‘Thank You Health Care Heroes’ Mural
In late April 2020, a hand-painted wall mural emerged on the streets of Caulfield North, Melbourne, paying homage to healthcare workers and thanking them for their service during COVID-19.
Positioned within walking distance to Cabrini Hospital, this large-scale mural was created by artist Justine Millsom of Juzpop Creations, who reflects, ‘The key message behind this mural was firstly to acknowledge and thank the frontline workers for their work and sacrifices, and secondly to give the community something uplifting and of interest that addressed these strange times.’
Murals are at the core of Justine’s art business and making connections to the wider community through murals has been front and centre of her work for many years.
‘Mural work in the public eye is always a very special process to me because I’m making a piece of art for a community that will walk or drive by, maybe every day. I value the opportunity to connect with the wider community through my work.’
When COVID-19 lockdowns were introduced in Victoria in March 2020, however, Justine’s career as a mural artist was significantly impacted. ‘Like many other artists, COVID-19 threw a massive spanner in the works for our lives and business as we knew it’, she reflects, ‘2020 was going to be a big year for us painting international murals in places like the United States, but we were suddenly unable to travel and also unable to paint murals on non-construction sites.’
With restrictions making it impossible to paint on non-construction sites, Justine’s options to paint murals became extremely limited. Then an exciting call came from David Orlanski of DO Architects, who decided to commission the Thank You Healthcare Heroes mural on his construction site. Highly aware of the significant efforts that healthcare workers were making on the frontline, David wanted to focus the artwork on a positive message of community support. Justine jumped at the chance to work on such a powerful piece, and together with her business partner, Mark, and close friend Ella, set about creating this significant and poignant mural.
Justine’s mural work always begins with a conceptual framework. Her decision to incorporate butterflies into this piece was ‘to represent change through something as beautiful as a butterfly.’ The mural’s soft and earthy colour tones were inspired by the natural environment surrounding the mural, and the female character was loosely based on a photograph that she had taken. She reflects, ‘I believe that we’re all playing characters in a grand concert called life, although we all wore masks for coronavirus, I think we’re always wearing masks. The characters I paint are built off real people I’ve encountered. The female I painted for the healthcare workers mural is simply a woman of the earth saying thank you.’
Starting any new mural in a public space can be adrenaline-inducing. 'Art is so subjective so it can definitely be nerve wracking when lots of people are walking by as you paint', Justine reflects.Yet, as Justine began to paint the mural, she found the response of the community incredibly supportive and rewarding.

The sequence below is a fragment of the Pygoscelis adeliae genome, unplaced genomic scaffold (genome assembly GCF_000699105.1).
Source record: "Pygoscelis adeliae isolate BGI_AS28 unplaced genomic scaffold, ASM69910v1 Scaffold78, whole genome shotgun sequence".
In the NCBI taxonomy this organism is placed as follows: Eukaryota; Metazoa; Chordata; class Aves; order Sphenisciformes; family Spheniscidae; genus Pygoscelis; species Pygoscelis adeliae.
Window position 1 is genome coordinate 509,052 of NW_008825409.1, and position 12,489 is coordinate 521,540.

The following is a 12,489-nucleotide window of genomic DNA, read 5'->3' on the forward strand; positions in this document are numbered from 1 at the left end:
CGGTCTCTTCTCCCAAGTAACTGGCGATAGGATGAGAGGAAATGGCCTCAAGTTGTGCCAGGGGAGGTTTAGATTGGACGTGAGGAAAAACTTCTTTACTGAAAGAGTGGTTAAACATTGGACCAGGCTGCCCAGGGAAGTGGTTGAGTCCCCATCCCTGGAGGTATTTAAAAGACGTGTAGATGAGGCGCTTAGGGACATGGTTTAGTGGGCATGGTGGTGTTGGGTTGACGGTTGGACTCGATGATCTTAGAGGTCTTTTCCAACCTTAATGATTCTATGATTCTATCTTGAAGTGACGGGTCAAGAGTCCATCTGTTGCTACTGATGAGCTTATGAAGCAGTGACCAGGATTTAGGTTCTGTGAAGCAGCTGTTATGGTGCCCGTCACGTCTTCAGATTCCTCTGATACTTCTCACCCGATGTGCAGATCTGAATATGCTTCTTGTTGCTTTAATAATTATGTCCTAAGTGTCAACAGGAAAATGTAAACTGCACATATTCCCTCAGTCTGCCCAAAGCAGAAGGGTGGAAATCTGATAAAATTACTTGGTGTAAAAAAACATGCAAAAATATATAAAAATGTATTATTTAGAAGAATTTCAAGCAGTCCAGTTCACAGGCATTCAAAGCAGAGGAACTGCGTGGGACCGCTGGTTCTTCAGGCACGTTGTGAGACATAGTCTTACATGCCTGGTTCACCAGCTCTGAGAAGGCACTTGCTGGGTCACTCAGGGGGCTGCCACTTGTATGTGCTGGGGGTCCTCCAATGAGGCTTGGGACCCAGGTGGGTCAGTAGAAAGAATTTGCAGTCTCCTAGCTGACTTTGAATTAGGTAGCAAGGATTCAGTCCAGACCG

‘Nurses and family and friends of nurses would give honks of celebration as they drove past on their way to work, some would pull up in front of the mural and take photos and thank me. It was always a conversation starter with the local community walking by.'
'Most people would stop for a chat and local photographers came out to take photos too. It felt pretty special that so many people appreciated it.’
For Justine, painting the Thank You Health Care Heroes became a way to connect with her community, and in turn, she found that it created a space for community to come together and share their stories and experiences. This, she believes, is testament to the power of street art as a vehicle for community connection.
‘For dark times in general, I believe street art can be the light in someone’s day, a means to connect with another, a means to connect with our surroundings. I think the public need and deserve art in the urban setting more than ever right now.'
Justine continues, 'Life’s not meant to be lived in grayscale. The streets need colour and energy to uplift and rejuvenate its people, and I feel that is the most important and valuable thing I can offer as an artist.’
While COVID-19 certainly challenged and changed Justine as an artist, she holds onto the philosophy that artists can apply their creativity to anything and adapt to the challenges that they may be faced with. Even though not easy at first, Justine has ventured onto different paths through COVID-19 that have presented new opportunities and relationships. As an example, she found that commissions for canvases increased substantially as people had a lot more time to think about how to enliven and enjoy their living spaces.
‘Things will always chop and change when you least expect, so be keen and ready to adapt and stay creative, as you’ll always figure something out’, Justine reflects, ‘If COVID 19 has taught us anything, it’s that life is too short to not pursue your dreams! Listen to your heart and love and cherish the people around you.’
With the support of the Office for Suburban Development, photographs of this mural have been acquired into Museums Victoria’s State Collection for posterity. They will provide a lasting reminder not only of the important role of artists during the COVID-19 pandemic, but also the deep sacrifices and commitment of Victoria’s frontline healthcare workers.
This story was collected and written by Catherine Forge, with Catherine Watt, in collaboration with Justine Millsom and Mark Aidone of Juzpop Creations.